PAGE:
Climate Change and the Australian Constitution: The Case for the Ecological Limitation

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Copyright: Avgoustinos, Constantine
Climate change poses a serious threat to the long-term structural integrity, if not existence, of the Australian constitutional system. This means that Australian government action worsening climate change poses a threat to this constitutional system. When government action threatens this system, even in a partial or incremental manner, the High Court may derive implications from the Commonwealth Constitution (‘Constitution’) to restrain such action. This is the reasoning underpinning the Court’s establishment of implied limitations such as the Melbourne Corporation and political communication limitations. Based on this reasoning, I explore in this thesis whether a doctrinal argument can be made for deriving a new implication from the Constitution that I refer to as the ‘ecological limitation’. This limitation, if established, would restrain some forms of Commonwealth or State legislative and executive action worsening climate change in the interests of preserving the Australian constitutional system. My methodology for assessing the doctrinal merits of this proposed implication is framed by the High Court’s ‘text and structure approach’ articulated in Lange v Australian Broadcasting Corporation (1997) 189 CLR 520. This interpretive approach requires implications to be derived from the text and structure of the Constitution. I supplement this approach by drawing comparisons between the ecological limitation and established implications to gain further insights on what aspects of a proposed implication may be deemed acceptable and unacceptable by the Court. Finally, I tease out the operation of the ecological limitation by considering its hypothetical application in relation to a real occurrence. Namely, I consider how the limitation might apply to restrain Queensland government approval of a proposed coal mine – the Carmichael mine currently being pursued by Adani Mining Pty Ltd. By following this methodology, I arrive at the doctrinal argument for deriving the ecological limitation outlined above and assess the doctrinal arguments against its derivation that might be raised in response (such as concerns regarding the political decision-making judges would have to engage in if the limitation is established). I conclude that a compelling doctrinal case can be made in support of the ecological limitation that can withstand these counter-arguments.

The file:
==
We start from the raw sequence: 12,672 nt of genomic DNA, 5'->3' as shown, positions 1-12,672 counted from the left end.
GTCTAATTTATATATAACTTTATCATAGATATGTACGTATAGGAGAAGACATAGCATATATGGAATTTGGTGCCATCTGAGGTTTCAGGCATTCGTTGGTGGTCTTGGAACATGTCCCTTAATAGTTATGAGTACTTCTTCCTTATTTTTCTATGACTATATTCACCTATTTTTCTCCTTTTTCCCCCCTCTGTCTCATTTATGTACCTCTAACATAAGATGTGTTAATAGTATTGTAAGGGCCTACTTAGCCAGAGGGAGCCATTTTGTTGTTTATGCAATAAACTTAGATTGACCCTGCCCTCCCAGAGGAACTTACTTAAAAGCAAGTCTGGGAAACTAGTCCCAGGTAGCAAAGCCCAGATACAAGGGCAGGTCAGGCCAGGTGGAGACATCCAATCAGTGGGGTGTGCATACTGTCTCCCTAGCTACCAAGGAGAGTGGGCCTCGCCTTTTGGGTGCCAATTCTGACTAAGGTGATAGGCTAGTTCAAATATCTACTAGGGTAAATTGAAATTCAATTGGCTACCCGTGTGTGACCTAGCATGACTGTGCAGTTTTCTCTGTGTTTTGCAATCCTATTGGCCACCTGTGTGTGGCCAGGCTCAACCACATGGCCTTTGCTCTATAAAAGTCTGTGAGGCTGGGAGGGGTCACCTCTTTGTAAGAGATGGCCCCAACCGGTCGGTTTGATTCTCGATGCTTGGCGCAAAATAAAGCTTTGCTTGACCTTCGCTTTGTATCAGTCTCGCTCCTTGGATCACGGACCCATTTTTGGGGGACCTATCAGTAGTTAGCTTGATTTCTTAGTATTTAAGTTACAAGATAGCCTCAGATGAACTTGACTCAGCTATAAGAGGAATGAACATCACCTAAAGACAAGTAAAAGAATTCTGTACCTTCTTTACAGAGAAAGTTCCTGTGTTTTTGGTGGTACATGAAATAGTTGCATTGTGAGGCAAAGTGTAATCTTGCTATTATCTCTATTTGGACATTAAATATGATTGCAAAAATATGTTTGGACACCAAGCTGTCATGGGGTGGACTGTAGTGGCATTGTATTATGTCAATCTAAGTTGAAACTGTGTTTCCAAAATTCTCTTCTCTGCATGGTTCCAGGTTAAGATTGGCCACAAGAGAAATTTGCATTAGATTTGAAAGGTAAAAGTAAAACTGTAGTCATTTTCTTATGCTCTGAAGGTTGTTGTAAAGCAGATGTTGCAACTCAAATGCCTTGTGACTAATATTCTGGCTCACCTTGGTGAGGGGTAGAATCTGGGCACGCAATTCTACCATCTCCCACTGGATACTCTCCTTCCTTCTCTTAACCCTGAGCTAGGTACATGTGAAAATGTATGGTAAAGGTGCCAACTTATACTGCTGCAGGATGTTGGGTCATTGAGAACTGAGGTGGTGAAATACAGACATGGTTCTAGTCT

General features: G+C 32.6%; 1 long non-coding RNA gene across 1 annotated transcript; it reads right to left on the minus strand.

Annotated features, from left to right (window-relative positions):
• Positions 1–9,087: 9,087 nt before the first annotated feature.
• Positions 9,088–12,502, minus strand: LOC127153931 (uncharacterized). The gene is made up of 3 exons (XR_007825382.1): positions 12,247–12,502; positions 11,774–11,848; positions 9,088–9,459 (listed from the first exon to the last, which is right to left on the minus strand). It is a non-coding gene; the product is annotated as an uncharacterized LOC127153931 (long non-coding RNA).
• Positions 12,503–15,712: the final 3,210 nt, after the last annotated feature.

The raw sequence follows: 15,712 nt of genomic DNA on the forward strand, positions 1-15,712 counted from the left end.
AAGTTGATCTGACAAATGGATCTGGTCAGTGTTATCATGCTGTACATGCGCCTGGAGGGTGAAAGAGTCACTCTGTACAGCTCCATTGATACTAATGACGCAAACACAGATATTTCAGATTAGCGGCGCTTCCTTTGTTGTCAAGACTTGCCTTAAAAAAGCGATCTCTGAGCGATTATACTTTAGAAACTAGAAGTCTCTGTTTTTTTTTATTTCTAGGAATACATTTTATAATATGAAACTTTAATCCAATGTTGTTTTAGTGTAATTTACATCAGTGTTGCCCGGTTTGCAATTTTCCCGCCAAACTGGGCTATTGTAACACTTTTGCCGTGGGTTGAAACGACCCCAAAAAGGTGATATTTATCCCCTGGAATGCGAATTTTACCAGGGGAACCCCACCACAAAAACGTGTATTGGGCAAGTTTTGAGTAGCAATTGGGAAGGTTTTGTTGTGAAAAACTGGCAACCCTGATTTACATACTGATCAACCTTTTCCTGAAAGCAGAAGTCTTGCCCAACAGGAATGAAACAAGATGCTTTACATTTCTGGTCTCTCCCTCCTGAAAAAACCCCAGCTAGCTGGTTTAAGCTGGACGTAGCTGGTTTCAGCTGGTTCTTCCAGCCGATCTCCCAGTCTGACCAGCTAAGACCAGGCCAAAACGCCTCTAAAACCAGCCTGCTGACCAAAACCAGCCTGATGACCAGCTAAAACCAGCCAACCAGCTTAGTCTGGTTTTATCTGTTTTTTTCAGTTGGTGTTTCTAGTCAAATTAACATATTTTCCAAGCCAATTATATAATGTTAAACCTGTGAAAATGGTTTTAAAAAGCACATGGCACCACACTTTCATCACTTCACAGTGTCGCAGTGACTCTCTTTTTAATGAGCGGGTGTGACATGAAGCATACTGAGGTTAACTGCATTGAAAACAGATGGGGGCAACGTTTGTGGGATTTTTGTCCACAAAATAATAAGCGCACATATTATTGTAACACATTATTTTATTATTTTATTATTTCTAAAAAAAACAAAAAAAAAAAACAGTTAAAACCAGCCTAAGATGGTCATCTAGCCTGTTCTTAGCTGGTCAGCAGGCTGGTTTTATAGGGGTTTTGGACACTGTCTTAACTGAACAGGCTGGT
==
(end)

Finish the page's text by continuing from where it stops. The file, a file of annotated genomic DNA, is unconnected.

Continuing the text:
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Avgoustinos, Constantine
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PhD Doctorate
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